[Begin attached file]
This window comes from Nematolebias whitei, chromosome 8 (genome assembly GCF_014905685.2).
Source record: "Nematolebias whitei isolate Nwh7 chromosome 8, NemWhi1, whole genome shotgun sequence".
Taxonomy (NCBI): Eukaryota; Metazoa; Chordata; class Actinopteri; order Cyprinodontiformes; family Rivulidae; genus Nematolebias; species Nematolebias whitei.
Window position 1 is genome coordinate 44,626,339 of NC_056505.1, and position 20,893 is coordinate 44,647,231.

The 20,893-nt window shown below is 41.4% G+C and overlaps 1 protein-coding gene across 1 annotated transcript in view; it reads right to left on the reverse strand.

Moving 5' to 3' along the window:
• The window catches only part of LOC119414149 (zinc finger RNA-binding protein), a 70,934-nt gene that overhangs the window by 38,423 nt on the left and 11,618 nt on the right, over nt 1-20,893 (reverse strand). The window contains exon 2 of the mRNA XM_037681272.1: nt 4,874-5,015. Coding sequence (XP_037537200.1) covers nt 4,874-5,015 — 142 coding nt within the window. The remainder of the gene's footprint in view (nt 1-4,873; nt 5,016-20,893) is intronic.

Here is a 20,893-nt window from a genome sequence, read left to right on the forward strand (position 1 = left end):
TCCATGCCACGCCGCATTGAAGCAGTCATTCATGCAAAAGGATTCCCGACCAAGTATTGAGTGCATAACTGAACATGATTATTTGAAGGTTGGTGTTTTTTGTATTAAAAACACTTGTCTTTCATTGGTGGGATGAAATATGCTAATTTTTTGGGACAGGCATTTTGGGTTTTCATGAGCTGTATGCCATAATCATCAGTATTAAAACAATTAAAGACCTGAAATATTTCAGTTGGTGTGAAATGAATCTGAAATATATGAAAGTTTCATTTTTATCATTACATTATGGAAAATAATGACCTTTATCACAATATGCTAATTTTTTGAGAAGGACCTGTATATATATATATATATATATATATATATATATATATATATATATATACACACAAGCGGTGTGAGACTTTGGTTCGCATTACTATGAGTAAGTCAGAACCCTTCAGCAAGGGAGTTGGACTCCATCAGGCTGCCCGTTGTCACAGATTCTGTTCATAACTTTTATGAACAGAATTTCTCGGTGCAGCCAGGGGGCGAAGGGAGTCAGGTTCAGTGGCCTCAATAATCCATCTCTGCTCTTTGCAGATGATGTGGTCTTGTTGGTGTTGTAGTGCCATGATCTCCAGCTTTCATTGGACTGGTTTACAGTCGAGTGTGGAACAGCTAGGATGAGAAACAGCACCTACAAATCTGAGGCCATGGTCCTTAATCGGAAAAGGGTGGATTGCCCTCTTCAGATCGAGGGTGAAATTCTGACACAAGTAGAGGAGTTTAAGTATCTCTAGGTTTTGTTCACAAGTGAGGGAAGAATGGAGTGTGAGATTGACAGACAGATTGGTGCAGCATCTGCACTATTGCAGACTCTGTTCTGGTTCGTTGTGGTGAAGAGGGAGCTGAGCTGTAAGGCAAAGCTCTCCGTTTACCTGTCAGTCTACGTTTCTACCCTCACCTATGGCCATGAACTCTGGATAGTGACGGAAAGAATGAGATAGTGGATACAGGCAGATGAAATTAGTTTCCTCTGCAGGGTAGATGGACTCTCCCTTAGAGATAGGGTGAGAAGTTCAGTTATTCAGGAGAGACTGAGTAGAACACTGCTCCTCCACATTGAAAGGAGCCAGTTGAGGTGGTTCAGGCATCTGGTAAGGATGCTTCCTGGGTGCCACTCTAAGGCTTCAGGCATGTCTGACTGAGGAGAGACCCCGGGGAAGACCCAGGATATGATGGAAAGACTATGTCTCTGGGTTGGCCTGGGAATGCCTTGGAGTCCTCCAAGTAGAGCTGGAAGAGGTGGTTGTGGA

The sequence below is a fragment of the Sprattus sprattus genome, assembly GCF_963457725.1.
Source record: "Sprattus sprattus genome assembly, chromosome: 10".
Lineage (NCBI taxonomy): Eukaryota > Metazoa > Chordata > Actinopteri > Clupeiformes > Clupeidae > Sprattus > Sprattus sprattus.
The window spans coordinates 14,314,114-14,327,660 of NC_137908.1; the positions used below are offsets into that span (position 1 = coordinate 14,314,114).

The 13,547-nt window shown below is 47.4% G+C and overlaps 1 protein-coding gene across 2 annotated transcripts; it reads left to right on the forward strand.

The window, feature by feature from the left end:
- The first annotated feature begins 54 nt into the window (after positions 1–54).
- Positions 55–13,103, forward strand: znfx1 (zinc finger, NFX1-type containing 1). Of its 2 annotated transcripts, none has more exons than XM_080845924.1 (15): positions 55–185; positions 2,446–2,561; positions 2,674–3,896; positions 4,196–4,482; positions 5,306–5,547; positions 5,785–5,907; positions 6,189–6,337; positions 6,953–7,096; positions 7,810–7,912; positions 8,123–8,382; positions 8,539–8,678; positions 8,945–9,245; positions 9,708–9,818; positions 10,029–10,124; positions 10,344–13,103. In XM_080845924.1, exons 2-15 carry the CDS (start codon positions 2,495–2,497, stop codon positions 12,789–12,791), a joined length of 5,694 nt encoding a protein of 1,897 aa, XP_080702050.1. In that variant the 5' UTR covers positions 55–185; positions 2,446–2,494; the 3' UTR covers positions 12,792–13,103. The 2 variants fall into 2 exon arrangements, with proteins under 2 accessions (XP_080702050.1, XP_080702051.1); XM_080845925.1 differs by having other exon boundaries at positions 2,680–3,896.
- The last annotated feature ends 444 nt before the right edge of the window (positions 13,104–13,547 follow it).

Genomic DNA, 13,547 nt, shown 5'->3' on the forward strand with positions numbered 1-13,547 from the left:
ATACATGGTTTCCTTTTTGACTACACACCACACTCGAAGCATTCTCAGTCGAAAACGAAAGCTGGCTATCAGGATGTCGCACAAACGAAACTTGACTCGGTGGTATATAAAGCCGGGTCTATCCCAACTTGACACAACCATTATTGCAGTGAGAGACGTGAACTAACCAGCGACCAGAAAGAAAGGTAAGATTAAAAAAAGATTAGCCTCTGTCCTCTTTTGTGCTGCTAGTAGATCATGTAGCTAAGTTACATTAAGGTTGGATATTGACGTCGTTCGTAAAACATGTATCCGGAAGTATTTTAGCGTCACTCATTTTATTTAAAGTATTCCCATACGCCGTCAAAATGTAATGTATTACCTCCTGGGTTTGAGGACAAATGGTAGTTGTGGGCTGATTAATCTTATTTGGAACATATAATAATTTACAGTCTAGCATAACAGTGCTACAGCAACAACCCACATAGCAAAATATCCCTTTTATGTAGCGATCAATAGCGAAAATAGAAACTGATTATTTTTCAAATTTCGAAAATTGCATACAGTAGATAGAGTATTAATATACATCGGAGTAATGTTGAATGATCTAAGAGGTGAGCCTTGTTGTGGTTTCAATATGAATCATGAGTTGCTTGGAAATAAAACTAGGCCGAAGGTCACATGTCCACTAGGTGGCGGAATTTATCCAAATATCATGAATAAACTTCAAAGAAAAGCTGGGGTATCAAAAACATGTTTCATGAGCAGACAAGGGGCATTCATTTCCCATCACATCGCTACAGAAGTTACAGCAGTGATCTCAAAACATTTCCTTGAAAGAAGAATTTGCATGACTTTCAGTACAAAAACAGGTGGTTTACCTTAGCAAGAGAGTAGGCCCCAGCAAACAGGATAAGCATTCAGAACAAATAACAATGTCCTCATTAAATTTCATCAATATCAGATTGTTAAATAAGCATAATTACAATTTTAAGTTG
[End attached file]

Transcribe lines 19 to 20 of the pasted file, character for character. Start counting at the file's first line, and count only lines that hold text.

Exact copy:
Genomic DNA, 13,547 nt, shown 5'->3' on the forward strand with positions numbered 1-13,547 from the left:
ATACATGGTTTCCTTTTTGACTACACACCACACTCGAAGCATTCTCAGTCGAAAACGAAAGCTGGCTATCAGGATGTCGCACAAACGAAACTTGACTCGGTGGTATATAAAGCCGGGTCTATCCCAACTTGACACAACCATTATTGCAGTGAGAGACGTGAACTAACCAGCGACCAGAAAGAAAGGTAAGATTAAAAAAAGATTAGCCTCTGTCCTCTTTTGTGCTGCTAGTAGATCATGTAGCTAAGTTACATTAAGGTTGGATATTGACGTCGTTCGTAAAACATGTATCCGGAAGTATTTTAGCGTCACTCATTTTATTTAAAGTATTCCCATACGCCGTCAAAATGTAATGTATTACCTCCTGGGTTTGAGGACAAATGGTAGTTGTGGGCTGATTAATCTTATTTGGAACATATAATAATTTACAGTCTAGCATAACAGTGCTACAGCAACAACCCACATAGCAAAATATCCCTTTTATGTAGCGATCAATAGCGAAAATAGAAACTGATTATTTTTCAAATTTCGAAAATTGCATACAGTAGATAGAGTATTAATATACATCGGAGTAATGTTGAATGATCTAAGAGGTGAGCCTTGTTGTGGTTTCAATATGAATCATGAGTTGCTTGGAAATAAAACTAGGCCGAAGGTCACATGTCCACTAGGTGGCGGAATTTATCCAAATATCATGAATAAACTTCAAAGAAAAGCTGGGGTATCAAAAACATGTTTCATGAGCAGACAAGGGGCATTCATTTCCCATCACATCGCTACAGAAGTTACAGCAGTGATCTCAAAACATTTCCTTGAAAGAAGAATTTGCATGACTTTCAGTACAAAAACAGGTGGTTTACCTTAGCAAGAGAGTAGGCCCCAGCAAACAGGATAAGCATTCAGAACAAATAACAATGTCCTCATTAAATTTCATCAATATCAGATTGTTAAATAAGCATAATTACAATTTTAAGTTG